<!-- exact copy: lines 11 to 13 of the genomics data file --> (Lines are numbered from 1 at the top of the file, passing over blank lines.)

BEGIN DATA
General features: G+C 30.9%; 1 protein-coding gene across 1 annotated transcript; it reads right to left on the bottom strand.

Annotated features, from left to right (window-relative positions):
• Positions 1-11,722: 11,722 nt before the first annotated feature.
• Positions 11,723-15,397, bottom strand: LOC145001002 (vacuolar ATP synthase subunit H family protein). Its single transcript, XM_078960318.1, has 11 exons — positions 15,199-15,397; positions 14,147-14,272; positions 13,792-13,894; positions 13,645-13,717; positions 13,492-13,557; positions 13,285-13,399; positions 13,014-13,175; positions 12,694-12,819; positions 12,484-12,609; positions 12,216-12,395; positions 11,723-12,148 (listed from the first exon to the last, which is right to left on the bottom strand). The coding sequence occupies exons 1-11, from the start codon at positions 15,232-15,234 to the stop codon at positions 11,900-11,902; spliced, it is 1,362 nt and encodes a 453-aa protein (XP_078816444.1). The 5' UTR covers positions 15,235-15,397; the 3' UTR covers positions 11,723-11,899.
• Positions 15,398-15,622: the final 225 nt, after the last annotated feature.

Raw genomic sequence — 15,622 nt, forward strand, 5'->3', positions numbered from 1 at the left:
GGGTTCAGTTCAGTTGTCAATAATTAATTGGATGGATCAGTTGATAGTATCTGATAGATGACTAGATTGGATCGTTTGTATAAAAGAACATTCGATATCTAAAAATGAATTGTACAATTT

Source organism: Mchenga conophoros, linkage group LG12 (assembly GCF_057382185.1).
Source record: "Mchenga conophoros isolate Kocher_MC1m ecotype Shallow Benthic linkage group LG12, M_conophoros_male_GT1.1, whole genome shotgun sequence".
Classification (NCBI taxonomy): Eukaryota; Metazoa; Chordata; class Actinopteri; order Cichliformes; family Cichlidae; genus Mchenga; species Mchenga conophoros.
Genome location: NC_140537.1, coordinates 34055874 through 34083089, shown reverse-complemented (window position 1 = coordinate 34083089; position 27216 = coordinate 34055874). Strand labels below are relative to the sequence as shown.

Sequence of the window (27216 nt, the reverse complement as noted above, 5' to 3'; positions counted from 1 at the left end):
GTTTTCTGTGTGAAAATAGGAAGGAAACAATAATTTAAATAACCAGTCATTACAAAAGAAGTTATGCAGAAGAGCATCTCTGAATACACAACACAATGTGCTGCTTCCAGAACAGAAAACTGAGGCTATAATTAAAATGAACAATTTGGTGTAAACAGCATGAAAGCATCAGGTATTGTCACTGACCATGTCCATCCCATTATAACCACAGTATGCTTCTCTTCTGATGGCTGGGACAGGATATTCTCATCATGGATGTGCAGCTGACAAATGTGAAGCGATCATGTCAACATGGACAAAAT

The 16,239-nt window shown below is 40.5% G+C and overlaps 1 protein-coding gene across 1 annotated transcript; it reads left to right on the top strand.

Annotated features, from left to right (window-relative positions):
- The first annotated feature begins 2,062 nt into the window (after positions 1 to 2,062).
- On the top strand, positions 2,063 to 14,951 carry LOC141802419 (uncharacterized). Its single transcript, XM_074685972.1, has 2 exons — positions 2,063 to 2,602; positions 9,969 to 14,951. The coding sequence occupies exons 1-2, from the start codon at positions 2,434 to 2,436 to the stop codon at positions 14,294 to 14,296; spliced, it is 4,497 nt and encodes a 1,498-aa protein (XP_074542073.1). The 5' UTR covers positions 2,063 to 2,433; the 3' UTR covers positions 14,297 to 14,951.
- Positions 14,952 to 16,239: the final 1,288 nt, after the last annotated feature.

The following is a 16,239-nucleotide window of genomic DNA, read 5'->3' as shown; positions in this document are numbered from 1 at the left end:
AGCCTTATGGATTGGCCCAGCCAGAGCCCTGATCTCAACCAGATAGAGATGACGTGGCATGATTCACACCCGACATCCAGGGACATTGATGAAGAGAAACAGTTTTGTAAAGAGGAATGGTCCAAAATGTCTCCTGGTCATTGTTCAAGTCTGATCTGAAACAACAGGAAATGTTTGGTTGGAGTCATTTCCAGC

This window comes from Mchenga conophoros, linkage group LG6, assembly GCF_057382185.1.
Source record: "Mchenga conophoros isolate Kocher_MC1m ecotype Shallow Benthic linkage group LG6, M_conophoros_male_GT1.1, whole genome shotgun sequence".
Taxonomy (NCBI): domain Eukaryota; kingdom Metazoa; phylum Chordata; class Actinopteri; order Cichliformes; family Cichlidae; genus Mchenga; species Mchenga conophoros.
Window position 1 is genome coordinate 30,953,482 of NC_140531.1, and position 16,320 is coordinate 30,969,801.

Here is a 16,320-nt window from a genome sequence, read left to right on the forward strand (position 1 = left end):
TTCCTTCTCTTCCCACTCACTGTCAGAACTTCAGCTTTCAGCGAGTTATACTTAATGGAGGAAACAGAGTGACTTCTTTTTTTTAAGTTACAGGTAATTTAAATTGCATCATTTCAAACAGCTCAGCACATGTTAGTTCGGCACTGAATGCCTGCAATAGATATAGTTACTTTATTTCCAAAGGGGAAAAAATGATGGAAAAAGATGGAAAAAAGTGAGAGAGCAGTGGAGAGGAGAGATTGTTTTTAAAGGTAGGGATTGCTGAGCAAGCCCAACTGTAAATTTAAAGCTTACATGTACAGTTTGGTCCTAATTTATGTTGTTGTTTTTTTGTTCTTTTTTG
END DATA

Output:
Genome location: NC_140537.1, coordinates 34055874 through 34083089, shown reverse-complemented (window position 1 = coordinate 34083089; position 27216 = coordinate 34055874). Strand labels below are relative to the sequence as shown.

Sequence of the window (27216 nt, the reverse complement as noted above, 5' to 3'; positions counted from 1 at the left end):
GTTTTCTGTGTGAAAATAGGAAGGAAACAATAATTTAAATAACCAGTCATTACAAAAGAAGTTATGCAGAAGAGCATCTCTGAATACACAACACAATGTGCTGCTTCCAGAACAGAAAACTGAGGCTATAATTAAAATGAACAATTTGGTGTAAACAGCATGAAAGCATCAGGTATTGTCACTGACCATGTCCATCCCATTATAACCACAGTATGCTTCTCTTCTGATGGCTGGGACAGGATATTCTCATCATGGATGTGCAGCTGACAAATGTGAAGCGATCATGTCAACATGGACAAAAT